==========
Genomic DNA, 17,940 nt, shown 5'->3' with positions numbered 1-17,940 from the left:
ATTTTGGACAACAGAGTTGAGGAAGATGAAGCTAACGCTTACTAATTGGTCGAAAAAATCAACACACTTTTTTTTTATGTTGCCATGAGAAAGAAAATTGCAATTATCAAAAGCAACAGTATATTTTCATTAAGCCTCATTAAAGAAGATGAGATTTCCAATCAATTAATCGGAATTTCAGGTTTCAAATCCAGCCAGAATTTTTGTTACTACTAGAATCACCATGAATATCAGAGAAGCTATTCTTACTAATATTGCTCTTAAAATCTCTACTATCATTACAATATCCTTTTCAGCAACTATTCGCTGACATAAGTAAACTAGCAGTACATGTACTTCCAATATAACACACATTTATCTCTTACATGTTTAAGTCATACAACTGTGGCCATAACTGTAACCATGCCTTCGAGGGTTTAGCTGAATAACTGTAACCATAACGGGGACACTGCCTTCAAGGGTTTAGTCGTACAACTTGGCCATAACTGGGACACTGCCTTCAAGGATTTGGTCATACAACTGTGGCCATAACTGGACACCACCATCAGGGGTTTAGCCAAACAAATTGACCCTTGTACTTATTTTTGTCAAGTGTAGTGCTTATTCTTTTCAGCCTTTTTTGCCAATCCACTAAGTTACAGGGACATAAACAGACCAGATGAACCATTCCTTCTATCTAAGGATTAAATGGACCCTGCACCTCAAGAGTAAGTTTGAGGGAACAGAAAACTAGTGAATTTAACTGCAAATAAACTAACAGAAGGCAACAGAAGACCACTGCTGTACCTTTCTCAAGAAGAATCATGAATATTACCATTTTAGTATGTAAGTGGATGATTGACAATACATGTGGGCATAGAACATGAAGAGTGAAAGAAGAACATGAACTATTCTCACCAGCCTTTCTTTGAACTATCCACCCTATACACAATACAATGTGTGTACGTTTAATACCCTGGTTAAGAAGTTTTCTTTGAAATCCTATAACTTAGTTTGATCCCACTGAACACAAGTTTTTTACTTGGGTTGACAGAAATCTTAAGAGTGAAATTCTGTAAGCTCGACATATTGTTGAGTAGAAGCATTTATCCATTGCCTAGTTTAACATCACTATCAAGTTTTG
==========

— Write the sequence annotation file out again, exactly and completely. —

Genomic DNA, 17,940 nt, shown 5'->3' with positions numbered 1-17,940 from the left:
ATTTTGGACAACAGAGTTGAGGAAGATGAAGCTAACGCTTACTAATTGGTCGAAAAAATCAACACACTTTTTTTTTATGTTGCCATGAGAAAGAAAATTGCAATTATCAAAAGCAACAGTATATTTTCATTAAGCCTCATTAAAGAAGATGAGATTTCCAATCAATTAATCGGAATTTCAGGTTTCAAATCCAGCCAGAATTTTTGTTACTACTAGAATCACCATGAATATCAGAGAAGCTATTCTTACTAATATTGCTCTTAAAATCTCTACTATCATTACAATATCCTTTTCAGCAACTATTCGCTGACATAAGTAAACTAGCAGTACATGTACTTCCAATATAACACACATTTATCTCTTACATGTTTAAGTCATACAACTGTGGCCATAACTGTAACCATGCCTTCGAGGGTTTAGCTGAATAACTGTAACCATAACGGGGACACTGCCTTCAAGGGTTTAGTCGTACAACTTGGCCATAACTGGGACACTGCCTTCAAGGATTTGGTCATACAACTGTGGCCATAACTGGACACCACCATCAGGGGTTTAGCCAAACAAATTGACCCTTGTACTTATTTTTGTCAAGTGTAGTGCTTATTCTTTTCAGCCTTTTTTGCCAATCCACTAAGTTACAGGGACATAAACAGACCAGATGAACCATTCCTTCTATCTAAGGATTAAATGGACCCTGCACCTCAAGAGTAAGTTTGAGGGAACAGAAAACTAGTGAATTTAACTGCAAATAAACTAACAGAAGGCAACAGAAGACCACTGCTGTACCTTTCTCAAGAAGAATCATGAATATTACCATTTTAGTATGTAAGTGGATGATTGACAATACATGTGGGCATAGAACATGAAGAGTGAAAGAAGAACATGAACTATTCTCACCAGCCTTTCTTTGAACTATCCACCCTATACACAATACAATGTGTGTACGTTTAATACCCTGGTTAAGAAGTTTTCTTTGAAATCCTATAACTTAGTTTGATCCCACTGAACACAAGTTTTTTACTTGGGTTGACAGAAATCTTAAGAGTGAAATTCTGTAAGCTCGACATATTGTTGAGTAGAAGCATTTATCCATTGCCTAGTTTAACATCACTATCAAGTTTTG